In early August, I had the privilege of representing the Encyclopedia of Life and the Biodiversity Heritage Library at an exhibitor's booth at the Ecological Society of America annual meeting in Portland, Oregon. The theme for the 2012 annual meeting was: Life on Earth: Preserving, Utilizing and Sustaining our Ecosystems. This theme certainly fits the broader goals of EOL and BHL.
It was challenging to be the only representative at the booth because there were many visitors since ESA provided a great match of people for BHL and EOL. Faculty members, contractors, postdoctoral associates, undergraduate and graduate students working in the fields of biology, conservation and ecology stopped by to hear about the work done by EOL and BHL. Many were interested in how they could contribute. It was very rewarding to show this crowd what literature is available on the BHL portal, how it links in with EOL, how they could make requests and follow our progress using social media. It was exciting to get into deep discussions with the many interested parties about how they might be able to contribute to EOL as curators/users/teachers. And best of all, I frequently was asked the question "How much do you charge to access BHL/EOL?" The amazed looks on everyone's face when I said access is free--I wish I had taken some pictures. I was sure to note that there are "Donate" buttons available but that these are optional.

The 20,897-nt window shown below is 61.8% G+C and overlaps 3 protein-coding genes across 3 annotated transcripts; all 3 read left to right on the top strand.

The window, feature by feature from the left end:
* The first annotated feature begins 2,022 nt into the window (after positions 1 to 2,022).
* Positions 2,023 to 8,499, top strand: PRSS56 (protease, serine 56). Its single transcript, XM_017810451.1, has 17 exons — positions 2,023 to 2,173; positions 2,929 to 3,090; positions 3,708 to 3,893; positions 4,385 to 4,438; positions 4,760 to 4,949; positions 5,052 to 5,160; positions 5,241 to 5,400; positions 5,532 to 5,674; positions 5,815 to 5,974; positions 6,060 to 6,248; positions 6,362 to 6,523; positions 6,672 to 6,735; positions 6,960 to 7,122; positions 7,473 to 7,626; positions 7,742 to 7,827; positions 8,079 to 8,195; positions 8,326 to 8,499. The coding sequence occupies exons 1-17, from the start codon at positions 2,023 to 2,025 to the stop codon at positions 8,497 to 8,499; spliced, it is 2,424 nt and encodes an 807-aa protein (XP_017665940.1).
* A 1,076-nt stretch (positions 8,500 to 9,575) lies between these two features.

I handed out BHL buttons, BHL pens, EOL magnifying glasses, EOL bags and BHL cards. Pens, bags and magnifying glasses went very quickly. Many more people who stopped by were more familiar with EOL than with BHL, but many who recognized EOL did not know much about it. One person with some in-depth knowledge of EOL was 2012 Rubenstein fellow Kelly O'Donnell. She noted that until the fellow training she wasn't aware of BHL and was thrilled that she was able to test-drive it and now incorporates it into her work.
Another positive experience was that the BHL/EOL booth was sited in between booths for ARKive and the Center for Conservation Biology Conservation Canines. ARKive is an organization that is "creating the ultimate multimedia guide to the world's endangered animals, plants and fungi" which fits nicely with the goals of EOL and BHL. Conservation Canines is an organization that trains dogs to locate wildlife scat (including from marine mammals) so the scat can be used to provide genetic and physiological information as well as identify local species and estimate population abundance. It was fun to visit with their dogs--and they brought a lot of traffic to our exhibit area!